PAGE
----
Research indicates that we make initial snap judgments and later correct or adjust them based on more reflective thinking
Age related changes in processing capaciy might __
Older adults do what?
make older adults more vulnerable to social judgment biases
older adults hold on to initial judgments of why negative events occur more than younger adults. They also do not adjust initial judgments probably due to lack of cognitive processing resources
What are causal attributions?
explanations people construct to explain their behavior
There are two: dispositional and situational
Dispositional attributions (internal)
behavioral explanations that reside within the person (blaming yourself for ex)
situational attributions (external)
behavioral explanations that reside outside the person
relying on dispositional information and ignoring situational info
college students are more prone to this bias
life experience may combat this in middle adults
Personal goals play a major role in doing what?
creating direction in our lives
- young adults= achievement
- older adults= balance between independence and sharing lives
Selective optomization with compensation (SOC) is an important theoretical model
- growing older causes shift in priorities; as people, we select goals that allow us to optimize our abilities at different ages
- - re-evaluating interests
- - focus in older adults is physical health and socio-emotional needs
Shifting priorities means goal selection may be __.
perceived differently by older and younger adults
Goal selection requires what?
that we thoughtfully choose where to invest resources
the degree to which one believes that one's performance in a situation depends on something that one personally does
high: performance up to you
low: performance under the influence of others
One's sense of control depends on __ is being assessed
which domain, such as intelligence or health
Higher perceived control is connected with better __, __, and __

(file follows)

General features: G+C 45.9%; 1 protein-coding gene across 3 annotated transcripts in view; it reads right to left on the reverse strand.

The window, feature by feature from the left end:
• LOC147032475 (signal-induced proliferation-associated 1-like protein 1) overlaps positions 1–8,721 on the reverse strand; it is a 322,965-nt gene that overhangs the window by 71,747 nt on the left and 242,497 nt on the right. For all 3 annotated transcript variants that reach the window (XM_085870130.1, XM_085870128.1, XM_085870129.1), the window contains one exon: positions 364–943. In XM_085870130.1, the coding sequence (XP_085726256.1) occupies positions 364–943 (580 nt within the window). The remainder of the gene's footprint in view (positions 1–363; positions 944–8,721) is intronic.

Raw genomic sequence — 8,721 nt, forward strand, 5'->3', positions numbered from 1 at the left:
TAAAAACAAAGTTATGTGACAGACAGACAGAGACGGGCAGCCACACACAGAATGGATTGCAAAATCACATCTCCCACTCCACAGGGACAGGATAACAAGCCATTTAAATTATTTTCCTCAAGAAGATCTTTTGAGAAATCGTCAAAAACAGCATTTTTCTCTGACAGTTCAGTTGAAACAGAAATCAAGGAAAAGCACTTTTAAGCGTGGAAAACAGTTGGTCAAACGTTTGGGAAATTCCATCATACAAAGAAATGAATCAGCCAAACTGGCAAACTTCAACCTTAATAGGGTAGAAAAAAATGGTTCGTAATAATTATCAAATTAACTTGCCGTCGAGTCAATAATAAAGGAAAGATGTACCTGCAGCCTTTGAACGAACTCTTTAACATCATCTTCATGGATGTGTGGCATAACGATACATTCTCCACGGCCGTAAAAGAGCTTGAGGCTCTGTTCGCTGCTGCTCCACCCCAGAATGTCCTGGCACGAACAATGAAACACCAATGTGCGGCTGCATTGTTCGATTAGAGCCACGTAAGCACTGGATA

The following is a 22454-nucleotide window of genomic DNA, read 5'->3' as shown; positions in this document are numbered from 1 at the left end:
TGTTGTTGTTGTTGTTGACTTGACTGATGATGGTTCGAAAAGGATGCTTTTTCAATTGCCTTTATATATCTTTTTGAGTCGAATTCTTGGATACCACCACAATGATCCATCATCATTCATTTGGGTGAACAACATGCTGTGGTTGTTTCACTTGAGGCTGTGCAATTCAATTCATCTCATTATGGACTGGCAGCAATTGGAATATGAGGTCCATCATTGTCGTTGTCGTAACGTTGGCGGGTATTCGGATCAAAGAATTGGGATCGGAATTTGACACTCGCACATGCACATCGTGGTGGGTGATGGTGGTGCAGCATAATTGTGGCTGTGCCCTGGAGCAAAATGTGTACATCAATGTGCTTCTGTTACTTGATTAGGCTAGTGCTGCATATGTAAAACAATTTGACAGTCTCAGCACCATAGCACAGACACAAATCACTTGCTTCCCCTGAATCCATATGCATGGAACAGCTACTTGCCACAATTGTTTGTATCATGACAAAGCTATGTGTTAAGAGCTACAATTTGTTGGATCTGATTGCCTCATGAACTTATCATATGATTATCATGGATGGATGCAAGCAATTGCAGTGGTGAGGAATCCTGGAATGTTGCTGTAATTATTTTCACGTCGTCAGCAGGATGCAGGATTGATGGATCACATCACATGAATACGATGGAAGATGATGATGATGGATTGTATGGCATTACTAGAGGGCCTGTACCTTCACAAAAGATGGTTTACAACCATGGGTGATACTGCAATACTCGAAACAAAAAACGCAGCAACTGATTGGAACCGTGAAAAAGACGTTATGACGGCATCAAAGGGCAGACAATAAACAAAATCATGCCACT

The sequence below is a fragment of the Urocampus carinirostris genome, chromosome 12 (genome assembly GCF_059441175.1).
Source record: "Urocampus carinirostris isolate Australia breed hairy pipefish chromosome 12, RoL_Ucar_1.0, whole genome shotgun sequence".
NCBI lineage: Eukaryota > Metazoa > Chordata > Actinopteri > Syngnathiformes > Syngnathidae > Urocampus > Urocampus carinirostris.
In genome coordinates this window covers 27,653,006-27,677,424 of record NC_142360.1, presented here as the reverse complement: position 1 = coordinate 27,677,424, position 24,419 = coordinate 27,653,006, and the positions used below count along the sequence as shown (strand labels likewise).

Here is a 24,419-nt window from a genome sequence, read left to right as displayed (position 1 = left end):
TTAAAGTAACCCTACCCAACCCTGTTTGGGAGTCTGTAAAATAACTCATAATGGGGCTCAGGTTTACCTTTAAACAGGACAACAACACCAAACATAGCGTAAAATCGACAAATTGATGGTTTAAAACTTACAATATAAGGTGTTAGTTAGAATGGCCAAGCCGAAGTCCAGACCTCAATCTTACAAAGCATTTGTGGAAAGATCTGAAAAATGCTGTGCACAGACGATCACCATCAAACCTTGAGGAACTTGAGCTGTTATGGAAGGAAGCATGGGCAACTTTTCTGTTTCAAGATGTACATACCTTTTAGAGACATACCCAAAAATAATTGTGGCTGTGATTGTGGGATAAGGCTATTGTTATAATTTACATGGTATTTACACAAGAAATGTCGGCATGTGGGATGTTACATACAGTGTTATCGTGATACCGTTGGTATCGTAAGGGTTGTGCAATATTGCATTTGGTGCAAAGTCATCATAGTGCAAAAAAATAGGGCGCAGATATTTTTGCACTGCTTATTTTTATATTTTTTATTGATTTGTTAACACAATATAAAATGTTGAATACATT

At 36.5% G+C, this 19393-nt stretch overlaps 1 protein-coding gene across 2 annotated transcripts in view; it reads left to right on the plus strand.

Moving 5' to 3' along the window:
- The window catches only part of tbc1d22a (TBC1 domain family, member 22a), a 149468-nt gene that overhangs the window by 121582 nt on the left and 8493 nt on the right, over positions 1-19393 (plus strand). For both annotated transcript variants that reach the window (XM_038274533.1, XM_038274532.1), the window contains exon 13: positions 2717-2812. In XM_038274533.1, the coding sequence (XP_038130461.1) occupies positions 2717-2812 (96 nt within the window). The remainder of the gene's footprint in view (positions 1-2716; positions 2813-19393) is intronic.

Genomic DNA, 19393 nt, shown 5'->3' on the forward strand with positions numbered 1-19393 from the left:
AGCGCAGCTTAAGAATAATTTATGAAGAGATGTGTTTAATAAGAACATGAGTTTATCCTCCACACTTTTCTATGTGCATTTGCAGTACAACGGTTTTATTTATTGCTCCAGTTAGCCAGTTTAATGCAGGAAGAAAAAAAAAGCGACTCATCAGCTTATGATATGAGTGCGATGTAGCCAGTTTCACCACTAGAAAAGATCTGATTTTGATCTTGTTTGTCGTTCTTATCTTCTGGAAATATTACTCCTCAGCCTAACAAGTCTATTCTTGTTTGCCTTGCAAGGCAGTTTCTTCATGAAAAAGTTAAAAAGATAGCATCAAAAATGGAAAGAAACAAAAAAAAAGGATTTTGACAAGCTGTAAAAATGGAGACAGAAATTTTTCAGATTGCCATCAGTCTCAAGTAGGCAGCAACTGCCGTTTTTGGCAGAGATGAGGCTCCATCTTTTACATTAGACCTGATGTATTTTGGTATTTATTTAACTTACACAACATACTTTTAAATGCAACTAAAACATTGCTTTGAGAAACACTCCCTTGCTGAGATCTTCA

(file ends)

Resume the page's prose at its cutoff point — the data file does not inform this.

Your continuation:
relationships, health, and cognitive functioning
Brandtstadter's three interdepenent processes
used when one must prevent losses
important to self-esteem
ex: memory aids; you're making activities doable again
- involve readjusting one's goals an aspirations
- lessons negative self-evaluations
- ex: time increase in running--shift target time
alter the effects of self-discrepant information
look for alternative explanations or evidence for failures (ex: memory loss; blaming the environment for your losses
Heckhausen and Schulz's view
primary and secondary control
helps change the environment to match one's goals
- It involves bringing the environment into line with one's desires and goals
- Similar to assimilation activities except the difference is that it shifts the environment up to meet goals
reappraises the environment in light of one's decline in functioning
changing goals so you're in line with the environment
- involves bringing one's self in line with environment
- the individual turns inward toward the self
ex: fired from job--didn't like it anyway
Primary conrol summary
more adaptive to indiviaul
occurs when two or more people work together to solve a cognitive task
it helps faciliate memory in older adults
the older you get, the more effective collaborative cognition becomes
the social context can serve a facilitative function in older adults' memory performance
in real world learning situations, older adults perform better
Because of storytelling, it is important to do what?
limit our explanations of social cognitive change simply to cognitive processing variables, but also include social factors